Rebuilding the Foundations
Christian-History.org does not receive any personally identifiable information from the search bar below.
Should women be pastors or teach men in the church?
First, it would be good for you to know what a "pastor" is, biblically. The word "pastor" is only used in the Bible once in reference to a Christian leader, in Ephesians 4:11. In the Scriptures, church government is a group of elders (Acts 14:23). These are elders are given the title of overseer, and they are the ones who shepherd (the meaning of "pastor") the church (Acts 20:17,28; 1 Pet. 5:1-5).
That's the brief description. You can read a longer scriptural explanation along with the history that brought us to the types of church government we have today on my Christian history site.
I believe it is clear that the apostles did not allow women to be in the role of elder/overseer, nor to be in a position of teaching the church. I will separate my arguments into sections.
In 1 Timothy 3:1-7 and Titus 1:5-9 we are given the qualifications for an elder/overseer. The qualifications are clearly written for men.
An elder/overseer must be the husband of one wife, not the wife of one husband, and he must lead his own house well. Ephesians 5:22-31 and 1 Corithians 11:3 make it clear that the man is to be the leader of his wife and thus his own family. We will discuss those two Scriptures below, but for now, you would have to be very hard-headed not to realize that a qualification of "lead his own house well" (1 Tim. 3:4) is directed to men and only men.
Let me say something about calling a person hard-headed. It's one thing to disagree with the Bible or to say that things have changed because of culture. It is quite another to say that something obvious is not true. It is obvious in 1 Timothy 3 that the qualifications are laid out for a man, not a woman. If you believe times have changed, that is one thing. If you are going to deny that 1 Timothy 3 is written to men, then I already think you're dishonest, and you might not want to go on reading what I am writing.
Not only is there no record of women elders in the New Testament, there is no record of women elders in the early centuries of the church. I have only studied the era from the New Testament to AD 400, but in that time, there are no women elders (pastors).
Woman can be "deaconesses," though I object to the word.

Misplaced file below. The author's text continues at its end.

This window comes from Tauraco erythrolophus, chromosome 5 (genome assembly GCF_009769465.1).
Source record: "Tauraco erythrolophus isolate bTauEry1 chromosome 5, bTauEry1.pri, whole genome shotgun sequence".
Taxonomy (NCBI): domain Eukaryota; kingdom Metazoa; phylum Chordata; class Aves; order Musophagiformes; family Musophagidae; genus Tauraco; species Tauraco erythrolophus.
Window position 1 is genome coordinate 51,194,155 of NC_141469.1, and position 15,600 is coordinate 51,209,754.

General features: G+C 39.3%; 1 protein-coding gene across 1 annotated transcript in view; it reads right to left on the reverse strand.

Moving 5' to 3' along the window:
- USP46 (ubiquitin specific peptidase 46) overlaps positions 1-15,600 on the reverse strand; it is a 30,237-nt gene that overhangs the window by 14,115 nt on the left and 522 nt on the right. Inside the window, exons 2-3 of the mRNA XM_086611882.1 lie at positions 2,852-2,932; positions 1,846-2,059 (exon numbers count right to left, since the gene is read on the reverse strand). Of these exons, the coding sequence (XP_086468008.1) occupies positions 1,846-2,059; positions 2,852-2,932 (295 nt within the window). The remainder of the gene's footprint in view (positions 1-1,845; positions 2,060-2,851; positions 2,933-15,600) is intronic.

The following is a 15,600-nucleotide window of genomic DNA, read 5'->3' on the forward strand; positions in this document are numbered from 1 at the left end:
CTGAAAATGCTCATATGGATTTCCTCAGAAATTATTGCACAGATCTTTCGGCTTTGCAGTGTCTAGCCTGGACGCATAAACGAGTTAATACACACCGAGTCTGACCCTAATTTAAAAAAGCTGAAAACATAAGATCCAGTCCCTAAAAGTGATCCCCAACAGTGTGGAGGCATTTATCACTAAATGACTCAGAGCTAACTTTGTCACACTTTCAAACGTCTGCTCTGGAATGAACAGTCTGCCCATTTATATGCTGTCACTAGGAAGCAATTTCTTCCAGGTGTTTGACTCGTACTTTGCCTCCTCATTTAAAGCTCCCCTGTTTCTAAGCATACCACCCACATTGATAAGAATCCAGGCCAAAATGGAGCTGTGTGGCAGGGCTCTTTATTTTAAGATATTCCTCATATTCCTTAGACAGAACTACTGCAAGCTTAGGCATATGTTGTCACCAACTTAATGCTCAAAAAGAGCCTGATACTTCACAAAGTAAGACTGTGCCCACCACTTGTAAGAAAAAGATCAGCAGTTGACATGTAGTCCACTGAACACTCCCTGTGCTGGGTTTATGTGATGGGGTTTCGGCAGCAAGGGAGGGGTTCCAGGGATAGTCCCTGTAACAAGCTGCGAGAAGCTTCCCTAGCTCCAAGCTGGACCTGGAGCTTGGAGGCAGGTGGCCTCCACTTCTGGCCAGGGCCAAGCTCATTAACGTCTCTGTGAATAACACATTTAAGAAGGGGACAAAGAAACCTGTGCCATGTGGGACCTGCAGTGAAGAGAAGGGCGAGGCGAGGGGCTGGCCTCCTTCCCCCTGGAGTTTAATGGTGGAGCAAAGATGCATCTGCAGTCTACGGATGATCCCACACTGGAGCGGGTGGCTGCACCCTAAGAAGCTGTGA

The apostles created an office called "servant." Nowadays, we call them deacons, but that is an inaccurate translation. "Deacon" comes from the Greek word diakonos, which means "servant." "Deacon" is just a religious term that avoids the real meaning of diakonos.
So lets use the correct word, "servant." There is a record of a woman servant in the New Testament. Paul calls Phoebe a servant in Romans 16:2.
In the early Christian writings, there are even more references to women servants, and those writings also discuss the services that women servants render.
When Paul gives Timothy the qualifications for a servant beginning in 1 Timothy 3:8, he makes allowance for the fact that women can fill this office (3:11). Many translations use the word "wife," but "woman" is just as accurate a translation. Since we know that the apostles' churches had women servants, it is safe to assume that the correct translation of 1 Timothy 3:11 is "even so, women must be grave, etc."
Stricter Christians are not going to be happy with me for adding "in general" to what would otherwise be a direct quote from 1 Corinthians 11:3. I have added "in general" not to change Paul's point, but to make allowance for the practical application of man's headship as portrayed in the Bible.
Everyone knows the story of Deborah, who was a judge in Israel, the highest office in the land at that time. Deborah had no man as her head. While "man is the head of woman" is the rule, God has shown us he is willing to make exceptions.
For those of you that have read the book of Judith, you know that she winds up taking the lead for her entire city. They don't know what to do, and they approach Judith for advice. Again, it seems that men looked to Judith as head. Ironically, in response to their need, she gave them the head of a man.
You may or may not regard Judith as Scripture depending on your church, but you really ought to read it.